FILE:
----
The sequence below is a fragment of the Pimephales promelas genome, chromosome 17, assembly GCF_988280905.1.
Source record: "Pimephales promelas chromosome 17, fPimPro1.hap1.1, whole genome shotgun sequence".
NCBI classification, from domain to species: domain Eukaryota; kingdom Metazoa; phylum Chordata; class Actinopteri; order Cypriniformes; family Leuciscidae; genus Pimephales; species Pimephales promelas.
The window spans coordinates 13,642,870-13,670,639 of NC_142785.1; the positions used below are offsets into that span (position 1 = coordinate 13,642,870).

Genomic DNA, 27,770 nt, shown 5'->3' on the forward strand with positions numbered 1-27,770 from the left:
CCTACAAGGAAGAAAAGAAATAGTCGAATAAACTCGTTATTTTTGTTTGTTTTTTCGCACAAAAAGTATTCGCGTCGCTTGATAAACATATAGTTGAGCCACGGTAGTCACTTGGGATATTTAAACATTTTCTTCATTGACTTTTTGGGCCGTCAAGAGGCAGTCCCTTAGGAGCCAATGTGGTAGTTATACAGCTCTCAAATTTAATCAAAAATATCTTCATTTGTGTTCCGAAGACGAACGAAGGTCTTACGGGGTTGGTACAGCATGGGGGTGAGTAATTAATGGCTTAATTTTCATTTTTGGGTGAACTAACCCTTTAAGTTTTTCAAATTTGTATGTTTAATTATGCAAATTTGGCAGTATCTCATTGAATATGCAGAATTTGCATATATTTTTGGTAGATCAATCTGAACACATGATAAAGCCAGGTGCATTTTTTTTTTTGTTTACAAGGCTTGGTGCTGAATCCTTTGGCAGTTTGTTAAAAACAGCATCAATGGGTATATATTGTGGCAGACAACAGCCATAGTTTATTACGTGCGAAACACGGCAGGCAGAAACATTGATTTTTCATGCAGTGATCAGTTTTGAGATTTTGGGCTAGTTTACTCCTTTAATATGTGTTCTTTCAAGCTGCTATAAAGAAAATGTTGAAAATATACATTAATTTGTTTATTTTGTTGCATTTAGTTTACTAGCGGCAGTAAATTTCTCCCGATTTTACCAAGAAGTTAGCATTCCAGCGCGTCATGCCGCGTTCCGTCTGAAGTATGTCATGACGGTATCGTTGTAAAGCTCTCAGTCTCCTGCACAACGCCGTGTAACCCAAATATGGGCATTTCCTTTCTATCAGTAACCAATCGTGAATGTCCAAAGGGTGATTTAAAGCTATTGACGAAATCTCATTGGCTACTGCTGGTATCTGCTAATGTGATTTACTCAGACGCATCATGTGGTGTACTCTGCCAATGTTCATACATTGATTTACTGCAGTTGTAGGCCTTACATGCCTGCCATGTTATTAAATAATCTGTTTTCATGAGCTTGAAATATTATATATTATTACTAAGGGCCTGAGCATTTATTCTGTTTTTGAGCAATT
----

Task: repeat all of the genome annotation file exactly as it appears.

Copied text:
The sequence below is a fragment of the Pimephales promelas genome, chromosome 17, assembly GCF_988280905.1.
Source record: "Pimephales promelas chromosome 17, fPimPro1.hap1.1, whole genome shotgun sequence".
NCBI classification, from domain to species: domain Eukaryota; kingdom Metazoa; phylum Chordata; class Actinopteri; order Cypriniformes; family Leuciscidae; genus Pimephales; species Pimephales promelas.
The window spans coordinates 13,642,870-13,670,639 of NC_142785.1; the positions used below are offsets into that span (position 1 = coordinate 13,642,870).

Genomic DNA, 27,770 nt, shown 5'->3' on the forward strand with positions numbered 1-27,770 from the left:
CCTACAAGGAAGAAAAGAAATAGTCGAATAAACTCGTTATTTTTGTTTGTTTTTTCGCACAAAAAGTATTCGCGTCGCTTGATAAACATATAGTTGAGCCACGGTAGTCACTTGGGATATTTAAACATTTTCTTCATTGACTTTTTGGGCCGTCAAGAGGCAGTCCCTTAGGAGCCAATGTGGTAGTTATACAGCTCTCAAATTTAATCAAAAATATCTTCATTTGTGTTCCGAAGACGAACGAAGGTCTTACGGGGTTGGTACAGCATGGGGGTGAGTAATTAATGGCTTAATTTTCATTTTTGGGTGAACTAACCCTTTAAGTTTTTCAAATTTGTATGTTTAATTATGCAAATTTGGCAGTATCTCATTGAATATGCAGAATTTGCATATATTTTTGGTAGATCAATCTGAACACATGATAAAGCCAGGTGCATTTTTTTTTTTGTTTACAAGGCTTGGTGCTGAATCCTTTGGCAGTTTGTTAAAAACAGCATCAATGGGTATATATTGTGGCAGACAACAGCCATAGTTTATTACGTGCGAAACACGGCAGGCAGAAACATTGATTTTTCATGCAGTGATCAGTTTTGAGATTTTGGGCTAGTTTACTCCTTTAATATGTGTTCTTTCAAGCTGCTATAAAGAAAATGTTGAAAATATACATTAATTTGTTTATTTTGTTGCATTTAGTTTACTAGCGGCAGTAAATTTCTCCCGATTTTACCAAGAAGTTAGCATTCCAGCGCGTCATGCCGCGTTCCGTCTGAAGTATGTCATGACGGTATCGTTGTAAAGCTCTCAGTCTCCTGCACAACGCCGTGTAACCCAAATATGGGCATTTCCTTTCTATCAGTAACCAATCGTGAATGTCCAAAGGGTGATTTAAAGCTATTGACGAAATCTCATTGGCTACTGCTGGTATCTGCTAATGTGATTTACTCAGACGCATCATGTGGTGTACTCTGCCAATGTTCATACATTGATTTACTGCAGTTGTAGGCCTTACATGCCTGCCATGTTATTAAATAATCTGTTTTCATGAGCTTGAAATATTATATATTATTACTAAGGGCCTGAGCATTTATTCTGTTTTTGAGCAATT